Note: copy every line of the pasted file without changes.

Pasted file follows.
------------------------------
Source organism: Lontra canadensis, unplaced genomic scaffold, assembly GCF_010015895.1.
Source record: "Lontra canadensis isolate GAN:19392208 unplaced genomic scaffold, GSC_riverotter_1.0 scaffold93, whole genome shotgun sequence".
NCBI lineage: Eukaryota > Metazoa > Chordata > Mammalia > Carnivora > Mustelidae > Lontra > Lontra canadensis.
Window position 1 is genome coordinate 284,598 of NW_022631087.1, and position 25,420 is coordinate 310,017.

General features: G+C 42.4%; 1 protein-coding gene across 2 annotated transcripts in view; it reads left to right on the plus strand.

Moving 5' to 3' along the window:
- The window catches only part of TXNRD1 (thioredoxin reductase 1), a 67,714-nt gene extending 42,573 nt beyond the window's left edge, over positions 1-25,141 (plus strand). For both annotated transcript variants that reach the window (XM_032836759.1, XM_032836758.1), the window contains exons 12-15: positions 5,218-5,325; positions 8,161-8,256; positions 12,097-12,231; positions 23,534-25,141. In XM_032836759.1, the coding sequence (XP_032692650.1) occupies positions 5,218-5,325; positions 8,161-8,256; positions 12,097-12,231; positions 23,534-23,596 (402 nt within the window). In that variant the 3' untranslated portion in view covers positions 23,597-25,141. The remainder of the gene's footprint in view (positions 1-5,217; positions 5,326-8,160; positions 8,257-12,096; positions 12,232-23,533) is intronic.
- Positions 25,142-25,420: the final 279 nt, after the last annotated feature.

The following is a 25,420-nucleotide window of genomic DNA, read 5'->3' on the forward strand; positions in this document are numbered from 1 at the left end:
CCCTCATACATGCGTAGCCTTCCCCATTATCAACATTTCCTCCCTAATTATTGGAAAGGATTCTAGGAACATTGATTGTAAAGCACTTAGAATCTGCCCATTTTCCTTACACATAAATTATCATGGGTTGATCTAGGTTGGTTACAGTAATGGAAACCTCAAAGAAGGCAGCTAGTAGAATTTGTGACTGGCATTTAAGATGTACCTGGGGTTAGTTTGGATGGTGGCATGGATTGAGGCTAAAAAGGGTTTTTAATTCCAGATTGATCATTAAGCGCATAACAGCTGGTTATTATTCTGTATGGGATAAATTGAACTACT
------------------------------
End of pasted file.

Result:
Source organism: Lontra canadensis, unplaced genomic scaffold, assembly GCF_010015895.1.
Source record: "Lontra canadensis isolate GAN:19392208 unplaced genomic scaffold, GSC_riverotter_1.0 scaffold93, whole genome shotgun sequence".
NCBI lineage: Eukaryota > Metazoa > Chordata > Mammalia > Carnivora > Mustelidae > Lontra > Lontra canadensis.
Window position 1 is genome coordinate 284,598 of NW_022631087.1, and position 25,420 is coordinate 310,017.

General features: G+C 42.4%; 1 protein-coding gene across 2 annotated transcripts in view; it reads left to right on the plus strand.

Moving 5' to 3' along the window:
- The window catches only part of TXNRD1 (thioredoxin reductase 1), a 67,714-nt gene extending 42,573 nt beyond the window's left edge, over positions 1-25,141 (plus strand). For both annotated transcript variants that reach the window (XM_032836759.1, XM_032836758.1), the window contains exons 12-15: positions 5,218-5,325; positions 8,161-8,256; positions 12,097-12,231; positions 23,534-25,141. In XM_032836759.1, the coding sequence (XP_032692650.1) occupies positions 5,218-5,325; positions 8,161-8,256; positions 12,097-12,231; positions 23,534-23,596 (402 nt within the window). In that variant the 3' untranslated portion in view covers positions 23,597-25,141. The remainder of the gene's footprint in view (positions 1-5,217; positions 5,326-8,160; positions 8,257-12,096; positions 12,232-23,533) is intronic.
- Positions 25,142-25,420: the final 279 nt, after the last annotated feature.

The following is a 25,420-nucleotide window of genomic DNA, read 5'->3' on the forward strand; positions in this document are numbered from 1 at the left end:
CCCTCATACATGCGTAGCCTTCCCCATTATCAACATTTCCTCCCTAATTATTGGAAAGGATTCTAGGAACATTGATTGTAAAGCACTTAGAATCTGCCCATTTTCCTTACACATAAATTATCATGGGTTGATCTAGGTTGGTTACAGTAATGGAAACCTCAAAGAAGGCAGCTAGTAGAATTTGTGACTGGCATTTAAGATGTACCTGGGGTTAGTTTGGATGGTGGCATGGATTGAGGCTAAAAAGGGTTTTTAATTCCAGATTGATCATTAAGCGCATAACAGCTGGTTATTATTCTGTATGGGATAAATTGAACTACT